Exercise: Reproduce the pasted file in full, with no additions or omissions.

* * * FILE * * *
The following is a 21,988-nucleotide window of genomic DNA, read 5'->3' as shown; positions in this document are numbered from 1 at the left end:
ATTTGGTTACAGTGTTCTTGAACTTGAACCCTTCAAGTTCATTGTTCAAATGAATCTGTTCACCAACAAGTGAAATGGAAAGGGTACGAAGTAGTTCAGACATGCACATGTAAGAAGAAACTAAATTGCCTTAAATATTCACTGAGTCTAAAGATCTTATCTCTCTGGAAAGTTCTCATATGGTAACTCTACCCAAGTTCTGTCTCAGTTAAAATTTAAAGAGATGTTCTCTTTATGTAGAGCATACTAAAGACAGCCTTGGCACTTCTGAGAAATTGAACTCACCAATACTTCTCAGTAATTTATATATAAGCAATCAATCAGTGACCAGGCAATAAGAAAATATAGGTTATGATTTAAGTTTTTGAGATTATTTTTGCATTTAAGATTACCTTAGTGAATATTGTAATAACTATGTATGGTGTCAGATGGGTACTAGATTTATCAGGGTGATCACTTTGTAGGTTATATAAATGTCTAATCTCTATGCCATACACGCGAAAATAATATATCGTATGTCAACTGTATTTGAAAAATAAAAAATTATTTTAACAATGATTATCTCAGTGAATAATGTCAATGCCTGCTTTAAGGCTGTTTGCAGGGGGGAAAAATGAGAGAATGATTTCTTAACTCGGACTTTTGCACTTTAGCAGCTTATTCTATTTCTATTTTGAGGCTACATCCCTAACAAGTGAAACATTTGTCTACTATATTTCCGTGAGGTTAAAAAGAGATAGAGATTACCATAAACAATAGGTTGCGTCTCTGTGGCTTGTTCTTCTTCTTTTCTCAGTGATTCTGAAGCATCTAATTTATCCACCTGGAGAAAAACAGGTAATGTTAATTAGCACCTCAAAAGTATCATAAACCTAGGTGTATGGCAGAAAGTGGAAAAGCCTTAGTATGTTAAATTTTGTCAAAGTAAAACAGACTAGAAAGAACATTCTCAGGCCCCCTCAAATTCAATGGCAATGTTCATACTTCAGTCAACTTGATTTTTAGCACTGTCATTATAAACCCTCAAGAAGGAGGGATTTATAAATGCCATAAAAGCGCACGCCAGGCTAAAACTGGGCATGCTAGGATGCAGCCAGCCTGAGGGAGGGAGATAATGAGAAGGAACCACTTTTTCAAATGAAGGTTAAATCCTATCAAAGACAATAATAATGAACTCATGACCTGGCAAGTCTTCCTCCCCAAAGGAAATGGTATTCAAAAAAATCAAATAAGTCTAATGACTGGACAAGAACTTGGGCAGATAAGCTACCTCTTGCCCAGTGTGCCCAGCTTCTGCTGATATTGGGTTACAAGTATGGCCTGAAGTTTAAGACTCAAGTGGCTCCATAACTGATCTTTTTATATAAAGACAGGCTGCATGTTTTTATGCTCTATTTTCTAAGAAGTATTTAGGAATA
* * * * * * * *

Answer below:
The following is a 21,988-nucleotide window of genomic DNA, read 5'->3' as shown; positions in this document are numbered from 1 at the left end:
ATTTGGTTACAGTGTTCTTGAACTTGAACCCTTCAAGTTCATTGTTCAAATGAATCTGTTCACCAACAAGTGAAATGGAAAGGGTACGAAGTAGTTCAGACATGCACATGTAAGAAGAAACTAAATTGCCTTAAATATTCACTGAGTCTAAAGATCTTATCTCTCTGGAAAGTTCTCATATGGTAACTCTACCCAAGTTCTGTCTCAGTTAAAATTTAAAGAGATGTTCTCTTTATGTAGAGCATACTAAAGACAGCCTTGGCACTTCTGAGAAATTGAACTCACCAATACTTCTCAGTAATTTATATATAAGCAATCAATCAGTGACCAGGCAATAAGAAAATATAGGTTATGATTTAAGTTTTTGAGATTATTTTTGCATTTAAGATTACCTTAGTGAATATTGTAATAACTATGTATGGTGTCAGATGGGTACTAGATTTATCAGGGTGATCACTTTGTAGGTTATATAAATGTCTAATCTCTATGCCATACACGCGAAAATAATATATCGTATGTCAACTGTATTTGAAAAATAAAAAATTATTTTAACAATGATTATCTCAGTGAATAATGTCAATGCCTGCTTTAAGGCTGTTTGCAGGGGGGAAAAATGAGAGAATGATTTCTTAACTCGGACTTTTGCACTTTAGCAGCTTATTCTATTTCTATTTTGAGGCTACATCCCTAACAAGTGAAACATTTGTCTACTATATTTCCGTGAGGTTAAAAAGAGATAGAGATTACCATAAACAATAGGTTGCGTCTCTGTGGCTTGTTCTTCTTCTTTTCTCAGTGATTCTGAAGCATCTAATTTATCCACCTGGAGAAAAACAGGTAATGTTAATTAGCACCTCAAAAGTATCATAAACCTAGGTGTATGGCAGAAAGTGGAAAAGCCTTAGTATGTTAAATTTTGTCAAAGTAAAACAGACTAGAAAGAACATTCTCAGGCCCCCTCAAATTCAATGGCAATGTTCATACTTCAGTCAACTTGATTTTTAGCACTGTCATTATAAACCCTCAAGAAGGAGGGATTTATAAATGCCATAAAAGCGCACGCCAGGCTAAAACTGGGCATGCTAGGATGCAGCCAGCCTGAGGGAGGGAGATAATGAGAAGGAACCACTTTTTCAAATGAAGGTTAAATCCTATCAAAGACAATAATAATGAACTCATGACCTGGCAAGTCTTCCTCCCCAAAGGAAATGGTATTCAAAAAAATCAAATAAGTCTAATGACTGGACAAGAACTTGGGCAGATAAGCTACCTCTTGCCCAGTGTGCCCAGCTTCTGCTGATATTGGGTTACAAGTATGGCCTGAAGTTTAAGACTCAAGTGGCTCCATAACTGATCTTTTTATATAAAGACAGGCTGCATGTTTTTATGCTCTATTTTCTAAGAAGTATTTAGGAATA